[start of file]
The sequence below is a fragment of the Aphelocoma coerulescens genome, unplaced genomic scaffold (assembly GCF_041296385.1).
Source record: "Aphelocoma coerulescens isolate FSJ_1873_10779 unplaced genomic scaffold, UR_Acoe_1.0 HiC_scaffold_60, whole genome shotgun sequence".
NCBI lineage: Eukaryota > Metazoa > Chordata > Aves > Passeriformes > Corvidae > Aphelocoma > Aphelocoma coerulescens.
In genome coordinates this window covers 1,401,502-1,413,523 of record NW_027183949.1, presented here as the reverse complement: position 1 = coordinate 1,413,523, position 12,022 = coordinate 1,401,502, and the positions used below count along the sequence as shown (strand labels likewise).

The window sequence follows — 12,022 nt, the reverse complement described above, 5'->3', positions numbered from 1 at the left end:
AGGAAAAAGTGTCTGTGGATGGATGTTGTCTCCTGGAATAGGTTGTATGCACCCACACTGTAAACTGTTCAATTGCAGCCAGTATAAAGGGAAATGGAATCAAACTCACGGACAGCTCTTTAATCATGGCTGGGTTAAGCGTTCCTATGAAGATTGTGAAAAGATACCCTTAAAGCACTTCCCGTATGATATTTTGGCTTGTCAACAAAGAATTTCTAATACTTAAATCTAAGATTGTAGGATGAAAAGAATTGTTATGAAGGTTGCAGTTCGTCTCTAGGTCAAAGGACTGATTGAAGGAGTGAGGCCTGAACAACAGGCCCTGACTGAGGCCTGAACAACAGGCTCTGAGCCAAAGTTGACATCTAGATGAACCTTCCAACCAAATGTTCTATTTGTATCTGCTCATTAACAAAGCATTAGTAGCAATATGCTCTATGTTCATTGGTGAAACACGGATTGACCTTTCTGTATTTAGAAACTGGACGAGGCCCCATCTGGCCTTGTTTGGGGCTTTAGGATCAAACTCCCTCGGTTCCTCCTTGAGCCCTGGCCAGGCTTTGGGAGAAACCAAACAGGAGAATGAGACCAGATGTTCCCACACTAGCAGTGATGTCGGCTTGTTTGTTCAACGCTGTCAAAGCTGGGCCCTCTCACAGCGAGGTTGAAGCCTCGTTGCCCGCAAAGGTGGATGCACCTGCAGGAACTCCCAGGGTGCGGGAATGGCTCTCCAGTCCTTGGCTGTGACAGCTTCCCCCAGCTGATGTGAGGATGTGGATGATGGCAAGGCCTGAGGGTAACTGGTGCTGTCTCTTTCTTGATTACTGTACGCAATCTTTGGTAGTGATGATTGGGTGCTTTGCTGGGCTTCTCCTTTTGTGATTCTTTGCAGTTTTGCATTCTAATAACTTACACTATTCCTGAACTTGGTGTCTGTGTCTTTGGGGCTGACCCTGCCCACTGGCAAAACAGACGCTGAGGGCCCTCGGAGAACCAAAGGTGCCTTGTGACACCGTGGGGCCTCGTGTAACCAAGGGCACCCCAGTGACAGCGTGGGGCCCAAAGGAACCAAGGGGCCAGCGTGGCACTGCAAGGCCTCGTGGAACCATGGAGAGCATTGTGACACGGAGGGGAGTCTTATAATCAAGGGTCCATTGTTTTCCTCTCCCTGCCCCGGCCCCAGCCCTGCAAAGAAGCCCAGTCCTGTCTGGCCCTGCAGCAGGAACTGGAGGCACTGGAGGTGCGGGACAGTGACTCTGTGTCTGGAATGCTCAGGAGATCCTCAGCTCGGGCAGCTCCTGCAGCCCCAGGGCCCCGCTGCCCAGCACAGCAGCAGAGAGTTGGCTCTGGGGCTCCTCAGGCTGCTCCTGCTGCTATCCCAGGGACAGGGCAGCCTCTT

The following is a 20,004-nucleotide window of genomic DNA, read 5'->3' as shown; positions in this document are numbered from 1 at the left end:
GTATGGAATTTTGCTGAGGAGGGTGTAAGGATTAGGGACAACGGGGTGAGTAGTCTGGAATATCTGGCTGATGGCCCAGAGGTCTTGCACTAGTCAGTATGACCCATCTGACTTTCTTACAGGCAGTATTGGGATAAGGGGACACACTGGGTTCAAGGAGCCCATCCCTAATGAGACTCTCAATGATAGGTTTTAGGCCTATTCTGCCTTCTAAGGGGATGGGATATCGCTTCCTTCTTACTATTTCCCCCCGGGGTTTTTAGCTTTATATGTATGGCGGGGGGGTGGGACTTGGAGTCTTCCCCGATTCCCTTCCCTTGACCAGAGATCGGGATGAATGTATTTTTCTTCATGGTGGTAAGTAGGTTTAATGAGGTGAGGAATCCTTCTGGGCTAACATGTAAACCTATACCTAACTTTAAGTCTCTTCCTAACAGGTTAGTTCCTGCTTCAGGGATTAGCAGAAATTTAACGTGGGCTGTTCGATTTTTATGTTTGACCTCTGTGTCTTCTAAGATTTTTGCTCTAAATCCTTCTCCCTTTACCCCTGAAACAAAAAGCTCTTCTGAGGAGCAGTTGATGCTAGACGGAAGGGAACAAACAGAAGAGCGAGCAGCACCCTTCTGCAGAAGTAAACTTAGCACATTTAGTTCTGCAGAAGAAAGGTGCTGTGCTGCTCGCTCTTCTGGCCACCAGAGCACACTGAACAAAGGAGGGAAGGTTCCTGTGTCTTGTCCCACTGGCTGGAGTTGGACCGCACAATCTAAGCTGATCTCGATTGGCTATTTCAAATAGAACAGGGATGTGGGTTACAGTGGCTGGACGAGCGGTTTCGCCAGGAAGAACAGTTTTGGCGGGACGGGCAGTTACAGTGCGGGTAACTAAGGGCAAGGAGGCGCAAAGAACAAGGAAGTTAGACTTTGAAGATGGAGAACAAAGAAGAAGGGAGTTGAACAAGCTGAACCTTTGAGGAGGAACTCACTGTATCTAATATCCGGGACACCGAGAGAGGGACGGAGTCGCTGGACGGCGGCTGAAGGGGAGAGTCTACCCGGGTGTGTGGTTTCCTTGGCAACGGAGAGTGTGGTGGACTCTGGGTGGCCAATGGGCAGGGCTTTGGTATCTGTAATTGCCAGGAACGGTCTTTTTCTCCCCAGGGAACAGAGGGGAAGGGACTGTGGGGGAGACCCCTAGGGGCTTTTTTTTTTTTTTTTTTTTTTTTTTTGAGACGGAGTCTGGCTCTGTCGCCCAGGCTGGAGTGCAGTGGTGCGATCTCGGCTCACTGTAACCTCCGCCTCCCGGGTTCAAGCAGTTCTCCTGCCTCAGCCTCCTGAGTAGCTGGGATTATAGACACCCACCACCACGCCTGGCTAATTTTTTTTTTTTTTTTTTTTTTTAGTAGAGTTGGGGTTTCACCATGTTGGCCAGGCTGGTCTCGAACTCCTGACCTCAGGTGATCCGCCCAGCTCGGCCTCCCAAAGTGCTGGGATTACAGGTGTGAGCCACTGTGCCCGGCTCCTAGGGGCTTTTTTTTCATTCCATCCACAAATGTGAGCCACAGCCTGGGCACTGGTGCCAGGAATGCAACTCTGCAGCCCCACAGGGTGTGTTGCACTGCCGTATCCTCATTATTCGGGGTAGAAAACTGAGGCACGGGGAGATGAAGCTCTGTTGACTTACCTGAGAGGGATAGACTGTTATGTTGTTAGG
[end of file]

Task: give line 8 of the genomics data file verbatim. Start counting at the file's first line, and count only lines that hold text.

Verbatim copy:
GTATGGAATTTTGCTGAGGAGGGTGTAAGGATTAGGGACAACGGGGTGAGTAGTCTGGAATATCTGGCTGATGGCCCAGAGGTCTTGCACTAGTCAGTATGACCCATCTGACTTTCTTACAGGCAGTATTGGGATAAGGGGACACACTGGGTTCAAGGAGCCCATCCCTAATGAGACTCTCAATGATAGGTTTTAGGCCTATTCTGCCTTCTAAGGGGATGGGATATCGCTTCCTTCTTACTATTTCCCCCCGGGGTTTTTAGCTTTATATGTATGGCGGGGGGGTGGGACTTGGAGTCTTCCCCGATTCCCTTCCCTTGACCAGAGATCGGGATGAATGTATTTTTCTTCATGGTGGTAAGTAGGTTTAATGAGGTGAGGAATCCTTCTGGGCTAACATGTAAACCTATACCTAACTTTAAGTCTCTTCCTAACAGGTTAGTTCCTGCTTCAGGGATTAGCAGAAATTTAACGTGGGCTGTTCGATTTTTATGTTTGACCTCTGTGTCTTCTAAGATTTTTGCTCTAAATCCTTCTCCCTTTACCCCTGAAACAAAAAGCTCTTCTGAGGAGCAGTTGATGCTAGACGGAAGGGAACAAACAGAAGAGCGAGCAGCACCCTTCTGCAGAAGTAAACTTAGCACATTTAGTTCTGCAGAAGAAAGGTGCTGTGCTGCTCGCTCTTCTGGCCACCAGAGCACACTGAACAAAGGAGGGAAGGTTCCTGTGTCTTGTCCCACTGGCTGGAGTTGGACCGCACAATCTAAGCTGATCTCGATTGGCTATTTCAAATAGAACAGGGATGTGGGTTACAGTGGCTGGACGAGCGGTTTCGCCAGGAAGAACAGTTTTGGCGGGACGGGCAGTTACAGTGCGGGTAACTAAGGGCAAGGAGGCGCAAAGAACAAGGAAGTTAGACTTTGAAGATGGAGAACAAAGAAGAAGGGAGTTGAACAAGCTGAACCTTTGAGGAGGAACTCACTGTATCTAATATCCGGGACACCGAGAGAGGGACGGAGTCGCTGGACGGCGGCTGAAGGGGAGAGTCTACCCGGGTGTGTGGTTTCCTTGGCAACGGAGAGTGTGGTGGACTCTGGGTGGCCAATGGGCAGGGCTTTGGTATCTGTAATTGCCAGGAACGGTCTTTTTCTCCCCAGGGAACAGAGGGGAAGGGACTGTGGGGGAGACCCCTAGGGGCTTTTTTTTTTTTTTTTTTTTTTTTTTTGAGACGGAGTCTGGCTCTGTCGCCCAGGCTGGAGTGCAGTGGTGCGATCTCGGCTCACTGTAACCTCCGCCTCCCGGGTTCAAGCAGTTCTCCTGCCTCAGCCTCCTGAGTAGCTGGGATTATAGACACCCACCACCACGCCTGGCTAATTTTTTTTTTTTTTTTTTTTTTTAGTAGAGTTGGGGTTTCACCATGTTGGCCAGGCTGGTCTCGAACTCCTGACCTCAGGTGATCCGCCCAGCTCGGCCTCCCAAAGTGCTGGGATTACAGGTGTGAGCCACTGTGCCCGGCTCCTAGGGGCTTTTTTTTCATTCCATCCACAAATGTGAGCCACAGCCTGGGCACTGGTGCCAGGAATGCAACTCTGCAGCCCCACAGGGTGTGTTGCACTGCCGTATCCTCATTATTCGGGGTAGAAAACTGAGGCACGGGGAGATGAAGCTCTGTTGACTTACCTGAGAGGGATAGACTGTTATGTTGTTAGG